Async and Future

When developing large-scale software system, which handles thousands, if not millions of requests all the time, performance is one of the most important spec to think about, other than functionalities. That’s why one would buy lots of servers with powerful CPUs to support for the software. The idea behind all this is when a request comes in, a special program assigns it to an idle, or least loaded server to process it. Many servers process lots of requests simultaneously, this is called Concurrency.

However, from the perspective of developers, most of this is hidden under some sort of library or packages. Today I want to life up the curtain, so to speak, and give you a more specific understanding about this, and furthermore, introduce you a nice library I use constantly.

Synchronous and Asynchronous calls

First of all, let’s consider a simple piece of code like this.

void main() {
String tmrForcast = HttpRequest.getTomorrowWeather();

Of course HttpRequest doesn’t have a method to display tomorrow’s weather report, but let’s assume there is. It is not really relevant here.

This snippet of code is called synchronous. It will execute line by line sequentially. Although there is a potential problem here. When making the http request to get the weather for tomorrow, the program has to wait till the response is available, and then continues execution. This wastes time, especially in large-scale software.

The way to work around this is asynchronous calls. A more down-to-earth way to think about it is when you put laundry into the washing machine, you won’t just sit there and wait for it to finish. You would do and cross off more things on your checklist, such as make some salad for tomorrow. The same principle is used in async calls. Other than sitting and wait, your program will continue to execute other commands, and when the response comes back, it would pick it up and finish that as well. The following diagram might help you understand it better, credited from IBM.


But you might ask: “what if the thing you are waiting for is used later? You just cannot execute those commands.” First of all, you are absolutely right. Because there hasn’t been a defined value, there is no way to use it. You can’t try to fold your laundry while it is still in the washing machine. What happens here is that the program will try to execute later commands, but if some of the resources is not available, it would put that later command on hold as well, and pick it off after all the required resources to execute is available. Of course all of this is specific implementation detail hidden from developer, but you shouldn’t have any concern of using variable that could be put on hold and worry your program crashes.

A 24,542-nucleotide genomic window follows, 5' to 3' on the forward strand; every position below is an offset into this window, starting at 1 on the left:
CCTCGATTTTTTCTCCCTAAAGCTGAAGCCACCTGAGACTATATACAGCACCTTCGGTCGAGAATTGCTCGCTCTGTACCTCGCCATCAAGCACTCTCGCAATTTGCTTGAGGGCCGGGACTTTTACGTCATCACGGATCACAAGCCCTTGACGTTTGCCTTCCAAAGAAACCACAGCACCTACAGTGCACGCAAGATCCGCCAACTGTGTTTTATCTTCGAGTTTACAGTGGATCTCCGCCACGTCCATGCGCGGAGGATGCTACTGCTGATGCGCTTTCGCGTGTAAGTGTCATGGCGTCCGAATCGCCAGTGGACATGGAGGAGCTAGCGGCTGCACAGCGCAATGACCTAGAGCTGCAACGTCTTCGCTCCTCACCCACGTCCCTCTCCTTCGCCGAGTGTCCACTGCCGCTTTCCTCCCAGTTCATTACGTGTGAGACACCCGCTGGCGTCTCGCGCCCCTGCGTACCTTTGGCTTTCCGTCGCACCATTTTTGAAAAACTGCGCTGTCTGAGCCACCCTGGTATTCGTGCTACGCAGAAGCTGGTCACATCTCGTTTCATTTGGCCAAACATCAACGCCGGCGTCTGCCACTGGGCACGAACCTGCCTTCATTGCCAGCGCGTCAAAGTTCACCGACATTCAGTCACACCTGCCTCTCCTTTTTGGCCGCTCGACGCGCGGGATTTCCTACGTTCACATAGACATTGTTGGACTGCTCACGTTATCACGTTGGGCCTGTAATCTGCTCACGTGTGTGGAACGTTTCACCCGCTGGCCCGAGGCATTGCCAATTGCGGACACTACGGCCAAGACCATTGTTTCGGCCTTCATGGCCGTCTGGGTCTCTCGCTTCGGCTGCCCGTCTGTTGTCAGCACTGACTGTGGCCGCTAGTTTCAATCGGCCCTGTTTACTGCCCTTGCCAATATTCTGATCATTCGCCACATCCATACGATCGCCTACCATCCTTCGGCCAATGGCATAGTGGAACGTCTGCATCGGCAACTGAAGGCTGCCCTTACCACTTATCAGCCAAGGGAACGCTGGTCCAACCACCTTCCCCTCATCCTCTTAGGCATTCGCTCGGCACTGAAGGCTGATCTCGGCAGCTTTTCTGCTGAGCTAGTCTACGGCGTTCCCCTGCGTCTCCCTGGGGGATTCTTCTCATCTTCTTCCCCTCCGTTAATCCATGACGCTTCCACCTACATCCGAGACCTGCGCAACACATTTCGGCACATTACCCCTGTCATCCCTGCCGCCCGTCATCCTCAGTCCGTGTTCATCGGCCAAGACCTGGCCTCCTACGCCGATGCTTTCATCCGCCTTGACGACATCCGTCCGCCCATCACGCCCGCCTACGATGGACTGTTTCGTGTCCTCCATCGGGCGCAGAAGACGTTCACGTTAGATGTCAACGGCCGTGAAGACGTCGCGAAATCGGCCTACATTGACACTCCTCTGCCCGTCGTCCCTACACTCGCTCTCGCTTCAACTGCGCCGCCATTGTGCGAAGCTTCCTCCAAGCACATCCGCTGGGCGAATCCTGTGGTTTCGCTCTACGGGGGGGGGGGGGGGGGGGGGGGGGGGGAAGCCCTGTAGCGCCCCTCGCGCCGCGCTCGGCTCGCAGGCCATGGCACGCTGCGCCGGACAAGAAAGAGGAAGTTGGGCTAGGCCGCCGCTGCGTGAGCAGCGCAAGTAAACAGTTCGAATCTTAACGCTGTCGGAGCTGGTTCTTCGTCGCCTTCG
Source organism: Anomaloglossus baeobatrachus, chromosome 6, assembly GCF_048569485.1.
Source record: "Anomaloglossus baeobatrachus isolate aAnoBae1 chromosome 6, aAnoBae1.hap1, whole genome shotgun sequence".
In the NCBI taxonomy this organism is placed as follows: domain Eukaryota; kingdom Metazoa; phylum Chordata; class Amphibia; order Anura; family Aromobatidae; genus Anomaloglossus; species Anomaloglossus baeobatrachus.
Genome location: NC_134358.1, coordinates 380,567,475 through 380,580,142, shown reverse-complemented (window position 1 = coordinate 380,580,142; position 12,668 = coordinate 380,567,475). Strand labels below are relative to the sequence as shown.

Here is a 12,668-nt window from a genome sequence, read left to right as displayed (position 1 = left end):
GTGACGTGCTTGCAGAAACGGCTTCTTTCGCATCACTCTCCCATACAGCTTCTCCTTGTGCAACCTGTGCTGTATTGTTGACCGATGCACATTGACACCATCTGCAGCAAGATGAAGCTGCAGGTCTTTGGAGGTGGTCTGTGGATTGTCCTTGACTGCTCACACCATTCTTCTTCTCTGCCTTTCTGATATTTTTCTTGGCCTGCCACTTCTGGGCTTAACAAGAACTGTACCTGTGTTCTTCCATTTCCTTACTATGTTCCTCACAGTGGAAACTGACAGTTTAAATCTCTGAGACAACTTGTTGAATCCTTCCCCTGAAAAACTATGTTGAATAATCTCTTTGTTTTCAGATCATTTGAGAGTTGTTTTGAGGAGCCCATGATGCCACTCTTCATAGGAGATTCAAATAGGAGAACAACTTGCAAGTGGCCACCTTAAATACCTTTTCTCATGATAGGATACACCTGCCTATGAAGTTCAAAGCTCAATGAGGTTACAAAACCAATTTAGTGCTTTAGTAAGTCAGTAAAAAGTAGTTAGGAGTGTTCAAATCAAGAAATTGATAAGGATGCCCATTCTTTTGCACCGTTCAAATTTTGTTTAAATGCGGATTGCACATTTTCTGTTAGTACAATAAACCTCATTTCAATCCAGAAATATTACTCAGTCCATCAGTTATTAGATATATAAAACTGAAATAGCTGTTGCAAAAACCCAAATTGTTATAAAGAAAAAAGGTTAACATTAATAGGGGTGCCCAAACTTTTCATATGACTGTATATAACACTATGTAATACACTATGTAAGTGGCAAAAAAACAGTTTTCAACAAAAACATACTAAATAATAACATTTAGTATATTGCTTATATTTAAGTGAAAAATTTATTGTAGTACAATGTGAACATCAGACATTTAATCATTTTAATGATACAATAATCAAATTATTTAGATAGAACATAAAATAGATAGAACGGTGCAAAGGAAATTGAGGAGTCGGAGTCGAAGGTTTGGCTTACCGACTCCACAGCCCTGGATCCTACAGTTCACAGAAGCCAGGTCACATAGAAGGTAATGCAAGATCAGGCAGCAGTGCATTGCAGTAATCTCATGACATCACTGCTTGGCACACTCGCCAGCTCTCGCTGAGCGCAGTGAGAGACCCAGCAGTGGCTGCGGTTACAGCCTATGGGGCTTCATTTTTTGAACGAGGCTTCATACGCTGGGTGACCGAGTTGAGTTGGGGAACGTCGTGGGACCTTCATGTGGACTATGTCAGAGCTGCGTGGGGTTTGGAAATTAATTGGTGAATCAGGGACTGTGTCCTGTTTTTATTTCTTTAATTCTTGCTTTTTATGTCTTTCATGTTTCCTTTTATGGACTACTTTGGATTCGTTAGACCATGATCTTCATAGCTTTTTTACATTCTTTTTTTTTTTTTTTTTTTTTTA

While we are on the subject, it is possible that what you put on hold never returns a value. For example, you might have dropped network in the middle of a http call, so there is never a response. There is error handling for this sort of situation, but it is a bit off topic for this post. Check out this bit for more information.

async and Future: Dart’s tool

Not to your surprise, I am going to talk about how to do async in Dart. If you are new to the blog and you don’t know what dart is, check out its official site. So how does this work in Dart?

First of all, we need a way to denote a variable that gets return from async calls, in other words its value is not instantly defined, but you can still use it in later part of the code. Dart has a nice class Called Future. This is pretty self-explanatory, since the value is going to be obtained in the “Future”. Also there is async and await modifier. To have a first impression of them, let’s look at the revised version of our weather report program earlier.

[code lang=text] void main() async { Future tmrForcast = HttpRequest.getTomorrowWeather(); print(await tmrForcast); } [/code]

First async is added to the function head, meaning there will be asynchronous calls happening. Then instead of getting the value of tomorrow’s forecast, we get a Future version of it. In the end, the print statement will await for the value to be available and then execute. Pretty simple to understand, but there is a lot more about this topic, such as Stream for event passing, Callback functions, and so on. I won’t go into detail about each of them, but they are equally important during development.

In the end, this YouTube video may help you understand asynchronous calls better, just in case this post doesn’t help you much. If you have any suggestions or thoughts, please leave them in the comment section.

See you all next week, have a great weekend!

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